How the E-Lite corporation broke the tobacco categoryadmin
KARACHI: Despite growing concerns and negative consequences associated with electronic cigarettes, usage of the battery-powered vaporiser, which has a similar feel to tobacco smoking, is on the rise.
CEO of E-lite Corporation Daniyal Farouk speaks to The Express Tribune about the challenges and opportunities of this growing category in the tobacco market.
Q. What inspired the name and your drive to start this business?
A. Numerous studies point towards the harmful effects of various tobacco products, some addictive and other consumed for pure relaxation such as sheesha. I found a niche between the handheld advantage of a cigarette and then a couple of puffs bare minimum consumption that sheesha users enjoy.
Q. What did you do in the first 30 days after launching?
A. Locking in deals with retailers was very exciting, even more so to see my products on the counters. I visited markets to see the performance and engage potential buyers like a brand ambassador would.
Q. This was no doubt a tough pitch to retailers given the hefty margins in play and the education gap. How did you attract initial retailers and what obstacles did you face?
A. In the beginning I faced many problems with retailers as their mindset was against new-comers and new products in the market. The doors were sealed for us and they were hesitant to put our products on their shelves and counters as they believed the product wouldn’t do well at all and was a waste of time. After a few pilot outlets and education-focused marketing, the customer trials and approval only strengthened our holding and the re-orders justified the value created.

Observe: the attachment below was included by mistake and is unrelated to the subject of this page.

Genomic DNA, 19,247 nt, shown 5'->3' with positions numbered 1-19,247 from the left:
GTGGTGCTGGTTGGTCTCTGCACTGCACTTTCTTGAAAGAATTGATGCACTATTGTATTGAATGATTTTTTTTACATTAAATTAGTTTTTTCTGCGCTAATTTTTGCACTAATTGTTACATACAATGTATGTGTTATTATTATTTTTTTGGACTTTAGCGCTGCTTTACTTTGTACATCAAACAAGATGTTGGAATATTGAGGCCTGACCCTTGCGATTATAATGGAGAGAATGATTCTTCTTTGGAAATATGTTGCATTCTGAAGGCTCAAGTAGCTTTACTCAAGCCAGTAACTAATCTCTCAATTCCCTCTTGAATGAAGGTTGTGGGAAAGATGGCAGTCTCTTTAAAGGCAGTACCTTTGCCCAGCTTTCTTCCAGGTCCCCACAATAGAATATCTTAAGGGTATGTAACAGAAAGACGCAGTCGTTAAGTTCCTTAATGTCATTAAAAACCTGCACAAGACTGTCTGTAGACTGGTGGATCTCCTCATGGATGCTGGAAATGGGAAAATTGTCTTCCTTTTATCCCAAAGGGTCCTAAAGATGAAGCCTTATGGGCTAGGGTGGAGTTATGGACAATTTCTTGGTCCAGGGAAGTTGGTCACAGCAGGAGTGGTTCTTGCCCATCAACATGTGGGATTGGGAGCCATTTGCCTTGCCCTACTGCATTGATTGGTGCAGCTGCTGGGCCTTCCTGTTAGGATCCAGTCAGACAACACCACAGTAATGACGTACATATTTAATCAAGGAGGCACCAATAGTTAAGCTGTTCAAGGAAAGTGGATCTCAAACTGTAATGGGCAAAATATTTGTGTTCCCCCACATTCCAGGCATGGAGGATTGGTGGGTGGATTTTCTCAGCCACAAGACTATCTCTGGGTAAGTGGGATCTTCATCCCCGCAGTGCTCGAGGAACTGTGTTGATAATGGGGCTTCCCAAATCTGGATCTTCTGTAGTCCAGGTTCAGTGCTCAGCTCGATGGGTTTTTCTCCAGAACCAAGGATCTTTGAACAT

Q. Why not start with a direct channel like e-Commerce to prove the category and evolve to retail at a different stage?
The risk to reward ratio was too high for e-Commerce when I started in 2008. Our research in customer journey mapping reflected that the primary touch point for the target customer was the counter at convenience stores they frequented. Often times, traditional cigarettes are displayed behind the cashier, so we went for the impulse buy at the counter. While the promise of e-Commerce and its overall ROI impact is great in fashion and, more recently, food, I have yet to see the results in my category. Sure, retailers are earning huge margins, but the volumes are limited at the moment.
Q. What type of risks and issues have you encountered thus far on the retail channel?
A. Our mystery shopper initiatives revealed that cashiers were unable to explain and pitch our products when they were inquired about at the point of sale. We fixed that with a re-education camp. Another issue has been the slow cash flows. In one instance, we cut out a large retailer for failing to pay on time as per agreements. It wasn’t personal, just business.
Q. While you’ve proven the category, other players are emerging with similar offerings. Why will your brand beat them?
A. I’m a fan and follower of Professor Peter Fader of the Wharton School at the University of Pennsylvania. In his book, Customer Centricity, he notes that it’s important for brands to identify the most valuable customers and do everything in their power to make as much money from them as possible. Being customer centric means that, unlike my competitors, I oversee quality assurance and manufacturing of my product and deliver impeccable service that has resulted in year-on-year growth of sales.
Q. How will you market and grow the business in 2015?
A. Our research shows that add ons to inventory lead to improvements in conversions and increase the average order value. That said, we’re on track to introduce two well-known international home appliances brands this year and are opening our own online store which will facilitate customers to import products they desire, that would otherwise not be available in Pakistan.